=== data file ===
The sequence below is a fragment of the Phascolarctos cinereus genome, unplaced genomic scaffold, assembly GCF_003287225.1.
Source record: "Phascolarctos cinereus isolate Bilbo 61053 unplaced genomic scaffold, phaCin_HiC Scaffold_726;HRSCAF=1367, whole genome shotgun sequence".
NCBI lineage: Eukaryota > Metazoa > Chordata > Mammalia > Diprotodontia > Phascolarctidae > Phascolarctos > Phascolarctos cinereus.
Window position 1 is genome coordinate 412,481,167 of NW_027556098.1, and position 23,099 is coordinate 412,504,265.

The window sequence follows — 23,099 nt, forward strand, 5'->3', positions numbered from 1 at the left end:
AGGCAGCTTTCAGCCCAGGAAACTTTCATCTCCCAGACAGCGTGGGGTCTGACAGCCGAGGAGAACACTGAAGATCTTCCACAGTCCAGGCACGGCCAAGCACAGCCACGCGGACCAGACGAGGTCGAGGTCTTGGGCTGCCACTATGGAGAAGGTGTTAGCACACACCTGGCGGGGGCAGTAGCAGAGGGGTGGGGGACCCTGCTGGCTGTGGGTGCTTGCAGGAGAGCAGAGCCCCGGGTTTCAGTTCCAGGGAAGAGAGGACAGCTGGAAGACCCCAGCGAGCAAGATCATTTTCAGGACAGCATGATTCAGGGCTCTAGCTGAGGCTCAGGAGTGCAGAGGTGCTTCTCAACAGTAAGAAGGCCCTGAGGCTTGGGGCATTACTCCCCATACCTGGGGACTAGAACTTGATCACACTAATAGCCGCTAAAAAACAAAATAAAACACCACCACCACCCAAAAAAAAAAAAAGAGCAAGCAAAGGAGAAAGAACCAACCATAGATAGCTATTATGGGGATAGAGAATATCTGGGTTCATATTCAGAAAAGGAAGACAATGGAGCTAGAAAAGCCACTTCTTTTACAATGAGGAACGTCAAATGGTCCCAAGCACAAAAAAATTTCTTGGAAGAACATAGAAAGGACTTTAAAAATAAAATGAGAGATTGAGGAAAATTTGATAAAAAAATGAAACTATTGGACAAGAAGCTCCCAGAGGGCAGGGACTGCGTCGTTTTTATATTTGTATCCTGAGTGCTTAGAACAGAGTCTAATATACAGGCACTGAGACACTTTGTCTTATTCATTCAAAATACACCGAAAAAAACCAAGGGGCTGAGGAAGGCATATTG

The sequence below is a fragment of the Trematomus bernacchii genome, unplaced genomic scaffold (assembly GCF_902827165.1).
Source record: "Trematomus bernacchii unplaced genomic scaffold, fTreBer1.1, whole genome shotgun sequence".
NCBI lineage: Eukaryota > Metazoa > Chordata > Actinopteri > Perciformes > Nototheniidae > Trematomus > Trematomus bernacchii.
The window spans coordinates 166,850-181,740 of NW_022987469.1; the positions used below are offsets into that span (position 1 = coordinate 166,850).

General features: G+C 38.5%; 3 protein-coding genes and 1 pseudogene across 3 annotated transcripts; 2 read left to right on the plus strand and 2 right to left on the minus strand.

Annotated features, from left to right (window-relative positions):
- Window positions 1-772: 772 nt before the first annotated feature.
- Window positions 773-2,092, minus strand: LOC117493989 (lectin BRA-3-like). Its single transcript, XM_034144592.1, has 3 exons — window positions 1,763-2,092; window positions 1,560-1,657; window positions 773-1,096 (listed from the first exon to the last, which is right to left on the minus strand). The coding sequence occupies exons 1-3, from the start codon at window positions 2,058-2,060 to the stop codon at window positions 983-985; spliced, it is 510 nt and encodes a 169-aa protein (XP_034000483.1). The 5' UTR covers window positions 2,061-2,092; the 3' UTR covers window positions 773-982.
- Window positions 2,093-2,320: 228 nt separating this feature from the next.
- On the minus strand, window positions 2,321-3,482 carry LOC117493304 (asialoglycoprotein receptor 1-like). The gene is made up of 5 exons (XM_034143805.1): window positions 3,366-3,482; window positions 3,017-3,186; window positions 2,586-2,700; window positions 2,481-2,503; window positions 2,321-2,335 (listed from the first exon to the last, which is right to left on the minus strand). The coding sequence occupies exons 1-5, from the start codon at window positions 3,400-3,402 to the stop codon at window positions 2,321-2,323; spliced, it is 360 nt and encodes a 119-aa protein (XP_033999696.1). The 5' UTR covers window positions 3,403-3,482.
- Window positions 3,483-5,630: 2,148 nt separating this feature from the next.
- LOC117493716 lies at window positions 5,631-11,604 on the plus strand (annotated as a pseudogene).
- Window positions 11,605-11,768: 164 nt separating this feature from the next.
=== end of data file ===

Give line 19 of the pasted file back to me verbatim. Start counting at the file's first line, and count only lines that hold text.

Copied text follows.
- Window positions 11,605-11,768: 164 nt separating this feature from the next.